Back in 2006, I came across a very interesting passage in an article in TJ, a creation scientific journals from Australia. The article was actually about plant death, not about pets at all. But the author said this:
"...The creatures affected by death were those the Bible calls nephesh chayyah. When it refers to man, it is often translated 'living soul,' but, of other creatures, including fish, it is often translated 'living creature.' (emphasis mine)
Notice the phrase "it is often translated." In the original, inspired and inerrant text, apparently the same phrase is used for both man and vertebrate animals -- seems that it's just the translators who have made the distinction.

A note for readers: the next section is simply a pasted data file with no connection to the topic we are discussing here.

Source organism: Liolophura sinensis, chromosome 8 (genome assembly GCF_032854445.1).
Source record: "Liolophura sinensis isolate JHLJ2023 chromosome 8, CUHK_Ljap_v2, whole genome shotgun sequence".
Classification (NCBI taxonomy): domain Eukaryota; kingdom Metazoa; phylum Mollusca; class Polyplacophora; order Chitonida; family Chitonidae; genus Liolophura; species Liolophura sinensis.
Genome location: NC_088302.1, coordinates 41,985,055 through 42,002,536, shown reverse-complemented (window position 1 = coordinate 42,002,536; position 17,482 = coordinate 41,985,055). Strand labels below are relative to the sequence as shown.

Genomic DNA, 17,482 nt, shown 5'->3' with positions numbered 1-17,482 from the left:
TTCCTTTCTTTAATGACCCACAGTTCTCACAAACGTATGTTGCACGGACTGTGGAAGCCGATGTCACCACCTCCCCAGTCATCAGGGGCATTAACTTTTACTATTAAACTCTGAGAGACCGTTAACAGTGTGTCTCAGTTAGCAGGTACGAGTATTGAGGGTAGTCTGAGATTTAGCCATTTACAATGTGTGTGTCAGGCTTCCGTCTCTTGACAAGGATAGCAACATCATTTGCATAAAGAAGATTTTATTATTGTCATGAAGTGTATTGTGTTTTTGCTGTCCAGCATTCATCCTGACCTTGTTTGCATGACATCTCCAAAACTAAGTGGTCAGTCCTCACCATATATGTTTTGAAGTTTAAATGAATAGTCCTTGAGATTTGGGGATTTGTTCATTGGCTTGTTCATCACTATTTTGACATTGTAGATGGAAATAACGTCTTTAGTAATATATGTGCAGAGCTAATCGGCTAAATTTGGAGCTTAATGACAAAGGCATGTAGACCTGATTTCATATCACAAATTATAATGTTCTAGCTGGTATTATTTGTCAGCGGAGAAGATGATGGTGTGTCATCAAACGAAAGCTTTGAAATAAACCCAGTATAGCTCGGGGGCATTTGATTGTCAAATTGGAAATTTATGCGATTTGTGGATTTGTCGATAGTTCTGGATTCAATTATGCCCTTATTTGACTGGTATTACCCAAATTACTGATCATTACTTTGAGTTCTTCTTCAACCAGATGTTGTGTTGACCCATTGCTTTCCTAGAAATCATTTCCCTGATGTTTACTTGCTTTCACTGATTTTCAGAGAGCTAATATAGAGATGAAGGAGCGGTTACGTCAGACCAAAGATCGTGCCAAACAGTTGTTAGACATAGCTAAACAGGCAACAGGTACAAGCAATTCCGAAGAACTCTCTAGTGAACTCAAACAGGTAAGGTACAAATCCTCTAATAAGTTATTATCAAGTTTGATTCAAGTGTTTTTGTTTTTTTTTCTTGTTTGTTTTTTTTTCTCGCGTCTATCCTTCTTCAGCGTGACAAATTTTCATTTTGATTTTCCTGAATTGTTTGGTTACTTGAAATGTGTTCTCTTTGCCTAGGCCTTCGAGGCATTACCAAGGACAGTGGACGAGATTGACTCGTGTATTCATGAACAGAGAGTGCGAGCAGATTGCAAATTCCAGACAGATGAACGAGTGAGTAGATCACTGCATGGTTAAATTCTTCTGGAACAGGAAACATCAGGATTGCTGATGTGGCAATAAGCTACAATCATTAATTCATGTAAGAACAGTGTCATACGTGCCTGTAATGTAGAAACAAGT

Unless I'm missing something (entirely possible), it could mean that the translators could just as well have used the phrase "living soul" for both man and vertebrates. And if that's true, there goes the skeptic's argument that animals can't go to heaven because they have no souls
I highly recommend a book called Cold Noses at the Pearly Gates by Bible scholar Gary Kurz. It's a study in what the Lord has said about animals. He came away from his study quite sure that his pets will be awaiting him, and convinced that we can share his confidence.